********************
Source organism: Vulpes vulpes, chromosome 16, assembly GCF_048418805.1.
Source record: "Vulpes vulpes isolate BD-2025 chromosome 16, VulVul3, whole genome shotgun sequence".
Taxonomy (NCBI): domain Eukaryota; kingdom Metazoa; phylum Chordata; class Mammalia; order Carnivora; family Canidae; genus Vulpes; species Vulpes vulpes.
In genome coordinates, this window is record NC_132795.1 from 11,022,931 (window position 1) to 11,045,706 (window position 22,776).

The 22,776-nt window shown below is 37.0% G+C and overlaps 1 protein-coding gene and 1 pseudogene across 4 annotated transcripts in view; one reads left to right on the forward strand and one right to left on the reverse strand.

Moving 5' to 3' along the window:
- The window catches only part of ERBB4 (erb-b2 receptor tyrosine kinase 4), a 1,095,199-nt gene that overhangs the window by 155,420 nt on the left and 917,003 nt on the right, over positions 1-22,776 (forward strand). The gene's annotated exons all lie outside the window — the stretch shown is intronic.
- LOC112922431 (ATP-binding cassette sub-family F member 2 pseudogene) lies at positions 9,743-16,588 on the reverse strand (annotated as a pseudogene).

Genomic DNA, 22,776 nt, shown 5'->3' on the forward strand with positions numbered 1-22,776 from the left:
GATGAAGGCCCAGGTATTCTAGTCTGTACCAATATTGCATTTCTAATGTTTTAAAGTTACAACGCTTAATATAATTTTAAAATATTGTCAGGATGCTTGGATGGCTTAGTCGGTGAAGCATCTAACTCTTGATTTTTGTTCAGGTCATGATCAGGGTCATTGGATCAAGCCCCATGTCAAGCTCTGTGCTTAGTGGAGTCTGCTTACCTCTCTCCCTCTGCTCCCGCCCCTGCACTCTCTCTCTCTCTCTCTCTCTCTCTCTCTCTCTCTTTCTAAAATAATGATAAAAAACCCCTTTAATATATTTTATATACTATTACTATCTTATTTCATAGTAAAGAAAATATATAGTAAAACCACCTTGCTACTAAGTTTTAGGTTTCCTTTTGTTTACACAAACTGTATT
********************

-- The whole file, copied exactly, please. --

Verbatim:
Source organism: Vulpes vulpes, chromosome 16, assembly GCF_048418805.1.
Source record: "Vulpes vulpes isolate BD-2025 chromosome 16, VulVul3, whole genome shotgun sequence".
Taxonomy (NCBI): domain Eukaryota; kingdom Metazoa; phylum Chordata; class Mammalia; order Carnivora; family Canidae; genus Vulpes; species Vulpes vulpes.
In genome coordinates, this window is record NC_132795.1 from 11,022,931 (window position 1) to 11,045,706 (window position 22,776).

The 22,776-nt window shown below is 37.0% G+C and overlaps 1 protein-coding gene and 1 pseudogene across 4 annotated transcripts in view; one reads left to right on the forward strand and one right to left on the reverse strand.

Moving 5' to 3' along the window:
- The window catches only part of ERBB4 (erb-b2 receptor tyrosine kinase 4), a 1,095,199-nt gene that overhangs the window by 155,420 nt on the left and 917,003 nt on the right, over positions 1-22,776 (forward strand). The gene's annotated exons all lie outside the window — the stretch shown is intronic.
- LOC112922431 (ATP-binding cassette sub-family F member 2 pseudogene) lies at positions 9,743-16,588 on the reverse strand (annotated as a pseudogene).

Genomic DNA, 22,776 nt, shown 5'->3' on the forward strand with positions numbered 1-22,776 from the left:
GATGAAGGCCCAGGTATTCTAGTCTGTACCAATATTGCATTTCTAATGTTTTAAAGTTACAACGCTTAATATAATTTTAAAATATTGTCAGGATGCTTGGATGGCTTAGTCGGTGAAGCATCTAACTCTTGATTTTTGTTCAGGTCATGATCAGGGTCATTGGATCAAGCCCCATGTCAAGCTCTGTGCTTAGTGGAGTCTGCTTACCTCTCTCCCTCTGCTCCCGCCCCTGCACTCTCTCTCTCTCTCTCTCTCTCTCTCTCTCTCTCTTTCTAAAATAATGATAAAAAACCCCTTTAATATATTTTATATACTATTACTATCTTATTTCATAGTAAAGAAAATATATAGTAAAACCACCTTGCTACTAAGTTTTAGGTTTCCTTTTGTTTACACAAACTGTATT